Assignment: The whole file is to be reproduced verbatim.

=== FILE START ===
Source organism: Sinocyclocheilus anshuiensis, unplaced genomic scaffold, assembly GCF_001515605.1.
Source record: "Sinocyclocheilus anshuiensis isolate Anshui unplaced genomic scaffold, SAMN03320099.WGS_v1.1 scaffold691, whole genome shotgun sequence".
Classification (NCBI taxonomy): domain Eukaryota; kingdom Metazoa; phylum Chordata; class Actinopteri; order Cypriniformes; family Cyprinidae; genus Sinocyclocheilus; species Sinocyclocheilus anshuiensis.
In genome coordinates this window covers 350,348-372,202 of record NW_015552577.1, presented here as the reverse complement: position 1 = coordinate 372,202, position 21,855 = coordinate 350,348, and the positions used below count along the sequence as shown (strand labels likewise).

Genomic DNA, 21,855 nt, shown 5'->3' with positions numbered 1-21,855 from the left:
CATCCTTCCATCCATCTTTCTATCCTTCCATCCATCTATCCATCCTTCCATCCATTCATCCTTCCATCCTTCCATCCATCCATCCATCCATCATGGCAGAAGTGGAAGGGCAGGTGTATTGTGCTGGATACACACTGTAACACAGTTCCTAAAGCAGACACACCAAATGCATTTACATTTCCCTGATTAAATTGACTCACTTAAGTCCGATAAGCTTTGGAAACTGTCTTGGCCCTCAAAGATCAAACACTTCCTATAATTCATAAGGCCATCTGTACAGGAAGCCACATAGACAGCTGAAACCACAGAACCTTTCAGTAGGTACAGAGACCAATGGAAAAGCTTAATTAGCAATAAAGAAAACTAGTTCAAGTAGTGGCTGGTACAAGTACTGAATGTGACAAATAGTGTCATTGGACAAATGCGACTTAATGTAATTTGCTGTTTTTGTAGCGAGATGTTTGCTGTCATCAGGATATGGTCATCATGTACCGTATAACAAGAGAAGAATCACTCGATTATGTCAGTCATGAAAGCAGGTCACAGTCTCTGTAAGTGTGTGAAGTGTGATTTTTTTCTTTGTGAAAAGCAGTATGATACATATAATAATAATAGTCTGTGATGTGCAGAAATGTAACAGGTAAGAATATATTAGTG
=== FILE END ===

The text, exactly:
Source organism: Sinocyclocheilus anshuiensis, unplaced genomic scaffold, assembly GCF_001515605.1.
Source record: "Sinocyclocheilus anshuiensis isolate Anshui unplaced genomic scaffold, SAMN03320099.WGS_v1.1 scaffold691, whole genome shotgun sequence".
Classification (NCBI taxonomy): domain Eukaryota; kingdom Metazoa; phylum Chordata; class Actinopteri; order Cypriniformes; family Cyprinidae; genus Sinocyclocheilus; species Sinocyclocheilus anshuiensis.
In genome coordinates this window covers 350,348-372,202 of record NW_015552577.1, presented here as the reverse complement: position 1 = coordinate 372,202, position 21,855 = coordinate 350,348, and the positions used below count along the sequence as shown (strand labels likewise).

Genomic DNA, 21,855 nt, shown 5'->3' with positions numbered 1-21,855 from the left:
CATCCTTCCATCCATCTTTCTATCCTTCCATCCATCTATCCATCCTTCCATCCATTCATCCTTCCATCCTTCCATCCATCCATCCATCCATCATGGCAGAAGTGGAAGGGCAGGTGTATTGTGCTGGATACACACTGTAACACAGTTCCTAAAGCAGACACACCAAATGCATTTACATTTCCCTGATTAAATTGACTCACTTAAGTCCGATAAGCTTTGGAAACTGTCTTGGCCCTCAAAGATCAAACACTTCCTATAATTCATAAGGCCATCTGTACAGGAAGCCACATAGACAGCTGAAACCACAGAACCTTTCAGTAGGTACAGAGACCAATGGAAAAGCTTAATTAGCAATAAAGAAAACTAGTTCAAGTAGTGGCTGGTACAAGTACTGAATGTGACAAATAGTGTCATTGGACAAATGCGACTTAATGTAATTTGCTGTTTTTGTAGCGAGATGTTTGCTGTCATCAGGATATGGTCATCATGTACCGTATAACAAGAGAAGAATCACTCGATTATGTCAGTCATGAAAGCAGGTCACAGTCTCTGTAAGTGTGTGAAGTGTGATTTTTTTCTTTGTGAAAAGCAGTATGATACATATAATAATAATAGTCTGTGATGTGCAGAAATGTAACAGGTAAGAATATATTAGTG